10 tips for writing employee contracts
Many small businesses have landed in hot water with staff, and the law, over employment contracts. With hard-pressed SMEs juggling so many priorities, some are not paying sufficient attention to drawing up robust employment contracts with new employees. It could save on disputes, time and money down the line.
ACAS advises that “Simple misunderstandings over what is or what is not in a contract are one of the main causes of employment tribunal claims.”
The Contracts of Employment Act 1963 heralded a significant point in modern employee relations in the UK – it was the first legislation to require employers to provide a contract of employment describing the employment relationship. An employee contract is a vital document which sets out the agreed rights, obligations and expectations between employer and employee. If poorly written and unclear, employment contracts can be a source of future grievance, even landing employers in employment tribunals.
Small businesses have exactly the same obligations under the law as a large company despite not having the same resources. The British Chamber of Commerce reports that a medium sized business member estimated that every claim brought costs them £15,000 to deal with.
Here are 10 tips for writing employee contracts:
- Put it in writing – a ‘contract’ begins as soon as an employment offer is accepted. Most employment contracts do not need to be put in writing to be legally valid – a relationship will be implied – but it is best practice if they are in writing.
- Issue contracts in time – most employees are legally entitled to receive at least a written statement of their main terms and conditions (e.g. pay, holidays, working hours) within two calendar months of starting work. Penalties apply for non-compliance.
- Comply with legislation – contracts are trumped by the law. Companies must therefore ensure that employment contracts reflect the latest employment legislation. For example, this will include legislation on statutory rights such as minimum wage levels, part-time worker rights, parental leave etc. as well as anti-discrimination regulations.
- Use clear language – unclear contracts are a major cause of disputes between employer and employee. Be sure to use clear and unambiguous language – any ambiguity is often interpreted by tribunals in favour of the employee.
- Conditional contract – you can make the job offer and contract conditional on, for example, taking up references or subject to a suitable medical. In fact, failure to make it conditional may bind you to the contract.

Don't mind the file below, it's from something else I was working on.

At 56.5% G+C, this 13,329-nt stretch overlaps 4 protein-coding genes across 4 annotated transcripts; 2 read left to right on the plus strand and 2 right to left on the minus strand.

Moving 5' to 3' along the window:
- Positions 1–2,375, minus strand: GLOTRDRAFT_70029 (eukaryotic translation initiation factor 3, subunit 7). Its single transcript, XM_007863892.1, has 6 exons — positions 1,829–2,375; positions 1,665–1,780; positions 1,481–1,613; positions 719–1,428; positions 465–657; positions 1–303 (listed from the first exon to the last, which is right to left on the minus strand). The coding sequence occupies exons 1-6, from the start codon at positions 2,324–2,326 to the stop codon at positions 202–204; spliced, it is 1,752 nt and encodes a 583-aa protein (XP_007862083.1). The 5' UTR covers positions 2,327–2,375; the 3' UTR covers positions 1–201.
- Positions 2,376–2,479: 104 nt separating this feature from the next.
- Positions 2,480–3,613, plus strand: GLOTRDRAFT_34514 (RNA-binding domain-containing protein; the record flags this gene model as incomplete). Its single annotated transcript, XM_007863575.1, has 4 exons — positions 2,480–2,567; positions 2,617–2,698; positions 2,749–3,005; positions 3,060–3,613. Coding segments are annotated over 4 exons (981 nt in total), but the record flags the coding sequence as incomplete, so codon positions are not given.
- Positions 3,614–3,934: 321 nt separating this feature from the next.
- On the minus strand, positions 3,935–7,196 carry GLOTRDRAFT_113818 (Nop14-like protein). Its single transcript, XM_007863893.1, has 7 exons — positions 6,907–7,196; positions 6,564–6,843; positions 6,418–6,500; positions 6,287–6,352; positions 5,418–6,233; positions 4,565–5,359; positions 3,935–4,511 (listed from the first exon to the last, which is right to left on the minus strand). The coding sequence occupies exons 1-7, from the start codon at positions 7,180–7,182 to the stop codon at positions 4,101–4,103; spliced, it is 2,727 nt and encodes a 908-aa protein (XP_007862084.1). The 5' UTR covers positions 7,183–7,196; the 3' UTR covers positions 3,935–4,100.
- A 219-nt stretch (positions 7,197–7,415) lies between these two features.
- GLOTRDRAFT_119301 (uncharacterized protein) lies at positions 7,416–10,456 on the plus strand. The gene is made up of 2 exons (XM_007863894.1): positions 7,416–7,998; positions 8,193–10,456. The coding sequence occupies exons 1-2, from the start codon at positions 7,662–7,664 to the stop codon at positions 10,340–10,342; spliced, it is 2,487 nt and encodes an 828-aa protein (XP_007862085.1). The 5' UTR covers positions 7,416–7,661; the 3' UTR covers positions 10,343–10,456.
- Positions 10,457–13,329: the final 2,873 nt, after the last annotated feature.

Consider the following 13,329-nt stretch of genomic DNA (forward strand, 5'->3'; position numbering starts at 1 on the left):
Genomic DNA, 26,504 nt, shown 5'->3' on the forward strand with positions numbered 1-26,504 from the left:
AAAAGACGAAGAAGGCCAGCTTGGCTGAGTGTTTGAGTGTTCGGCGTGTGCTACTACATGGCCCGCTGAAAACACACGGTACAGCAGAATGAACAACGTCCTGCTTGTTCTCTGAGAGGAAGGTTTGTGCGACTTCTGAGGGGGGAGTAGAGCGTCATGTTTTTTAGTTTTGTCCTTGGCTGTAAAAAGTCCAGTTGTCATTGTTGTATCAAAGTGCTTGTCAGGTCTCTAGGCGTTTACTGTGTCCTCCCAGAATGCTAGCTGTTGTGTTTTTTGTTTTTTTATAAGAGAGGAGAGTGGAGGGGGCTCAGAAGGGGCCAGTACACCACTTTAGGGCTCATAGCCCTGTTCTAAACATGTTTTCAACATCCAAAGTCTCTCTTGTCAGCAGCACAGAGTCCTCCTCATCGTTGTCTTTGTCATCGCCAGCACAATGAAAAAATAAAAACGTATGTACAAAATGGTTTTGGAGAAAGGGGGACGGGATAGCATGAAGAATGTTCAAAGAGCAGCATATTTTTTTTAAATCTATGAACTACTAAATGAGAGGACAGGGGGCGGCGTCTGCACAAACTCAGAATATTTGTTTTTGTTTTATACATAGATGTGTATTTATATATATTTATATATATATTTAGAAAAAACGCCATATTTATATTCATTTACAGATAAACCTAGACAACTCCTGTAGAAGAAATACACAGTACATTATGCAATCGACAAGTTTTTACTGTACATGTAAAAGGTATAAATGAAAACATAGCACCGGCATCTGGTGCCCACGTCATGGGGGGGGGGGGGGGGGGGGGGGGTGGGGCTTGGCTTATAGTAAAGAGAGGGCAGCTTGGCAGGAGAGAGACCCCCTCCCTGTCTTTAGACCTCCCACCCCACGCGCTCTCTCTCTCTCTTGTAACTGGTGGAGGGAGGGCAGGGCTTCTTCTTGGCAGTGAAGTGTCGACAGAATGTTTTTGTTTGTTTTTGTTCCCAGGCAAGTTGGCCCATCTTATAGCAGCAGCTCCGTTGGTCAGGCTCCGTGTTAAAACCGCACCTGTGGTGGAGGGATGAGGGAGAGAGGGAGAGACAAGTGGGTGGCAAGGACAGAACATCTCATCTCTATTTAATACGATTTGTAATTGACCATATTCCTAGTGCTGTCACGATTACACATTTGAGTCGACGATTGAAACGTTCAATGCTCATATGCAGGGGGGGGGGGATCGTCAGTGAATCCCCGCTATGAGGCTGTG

- Include a probationary period – including a probationary period is advisable; three to six months is typical to allow the employer to judge the employee’s suitability for the job.
- Variations to contract – if, and when, the need for any changes to terms of employment arise, ensure they are proposed for the employment contract as ‘agreed variations’ – however, both parties must agree for them to be included. One employer, the South Yorkshire Fire and Rescue Service, was recently found by an Employment Tribunal to have breached Working Time Regulations when they failed to included shift changes without ‘agreed variation’ to the firefighters’ contracts.
- Use the right contract – the contract needs to be appropriate for the employee’s role rather than a generic one. A contract for a director or administrator will vary from a casual employee in their duties and employment rights. Similarly, ensure you use the correct employment status (i.e. employee, worker or self-employed) each has their own employment rights which could tie employers in to the wrong arrangement.
- Spell out the obvious – apart from the main aspects such as working hours, contracts will also by implication include things too obvious to mention (e.g. not stealing) and obvious things to make the contract workable (e.g. having a driver’s licence if being employed as a driver). However, it’s still best to include as much in writing as possible.
- Link contract requirements to your time and attendance system – once issues such as working hours and pay are agreed then these can be monitored by your firm’s automated time and attendance system. This means that if staff do not clock-in at the expected time, managers can be automatically alerted. It also means your payroll will calculate the correct rates for wages with more speed and accuracy.